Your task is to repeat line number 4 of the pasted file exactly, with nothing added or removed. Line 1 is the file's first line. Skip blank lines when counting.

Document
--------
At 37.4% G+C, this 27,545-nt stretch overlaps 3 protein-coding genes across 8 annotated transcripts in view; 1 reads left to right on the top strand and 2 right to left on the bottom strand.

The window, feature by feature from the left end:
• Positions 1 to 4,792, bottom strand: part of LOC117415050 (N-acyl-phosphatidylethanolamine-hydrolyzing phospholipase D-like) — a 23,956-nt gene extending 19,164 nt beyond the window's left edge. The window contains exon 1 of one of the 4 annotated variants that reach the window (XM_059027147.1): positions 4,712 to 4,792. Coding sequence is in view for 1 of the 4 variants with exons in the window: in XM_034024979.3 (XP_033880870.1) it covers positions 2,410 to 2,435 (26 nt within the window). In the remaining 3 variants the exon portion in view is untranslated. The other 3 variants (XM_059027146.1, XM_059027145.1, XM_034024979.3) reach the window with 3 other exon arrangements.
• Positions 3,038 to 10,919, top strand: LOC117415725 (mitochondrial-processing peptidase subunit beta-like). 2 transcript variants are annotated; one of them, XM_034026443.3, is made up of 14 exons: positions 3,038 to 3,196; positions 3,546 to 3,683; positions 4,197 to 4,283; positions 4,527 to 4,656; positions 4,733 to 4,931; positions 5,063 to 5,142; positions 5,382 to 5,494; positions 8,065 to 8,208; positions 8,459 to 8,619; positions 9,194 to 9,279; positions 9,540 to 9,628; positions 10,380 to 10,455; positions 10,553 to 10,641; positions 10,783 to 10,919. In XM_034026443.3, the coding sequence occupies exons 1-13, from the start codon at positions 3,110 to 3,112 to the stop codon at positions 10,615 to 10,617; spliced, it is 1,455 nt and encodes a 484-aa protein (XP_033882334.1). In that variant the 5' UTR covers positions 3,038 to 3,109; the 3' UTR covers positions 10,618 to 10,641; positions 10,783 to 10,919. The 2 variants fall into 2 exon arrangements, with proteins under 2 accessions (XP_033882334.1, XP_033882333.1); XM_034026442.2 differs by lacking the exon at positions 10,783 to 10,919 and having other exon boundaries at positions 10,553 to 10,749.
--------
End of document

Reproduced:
• Positions 3,038 to 10,919, top strand: LOC117415725 (mitochondrial-processing peptidase subunit beta-like). 2 transcript variants are annotated; one of them, XM_034026443.3, is made up of 14 exons: positions 3,038 to 3,196; positions 3,546 to 3,683; positions 4,197 to 4,283; positions 4,527 to 4,656; positions 4,733 to 4,931; positions 5,063 to 5,142; positions 5,382 to 5,494; positions 8,065 to 8,208; positions 8,459 to 8,619; positions 9,194 to 9,279; positions 9,540 to 9,628; positions 10,380 to 10,455; positions 10,553 to 10,641; positions 10,783 to 10,919. In XM_034026443.3, the coding sequence occupies exons 1-13, from the start codon at positions 3,110 to 3,112 to the stop codon at positions 10,615 to 10,617; spliced, it is 1,455 nt and encodes a 484-aa protein (XP_033882334.1). In that variant the 5' UTR covers positions 3,038 to 3,109; the 3' UTR covers positions 10,618 to 10,641; positions 10,783 to 10,919. The 2 variants fall into 2 exon arrangements, with proteins under 2 accessions (XP_033882334.1, XP_033882333.1); XM_034026442.2 differs by lacking the exon at positions 10,783 to 10,919 and having other exon boundaries at positions 10,553 to 10,749.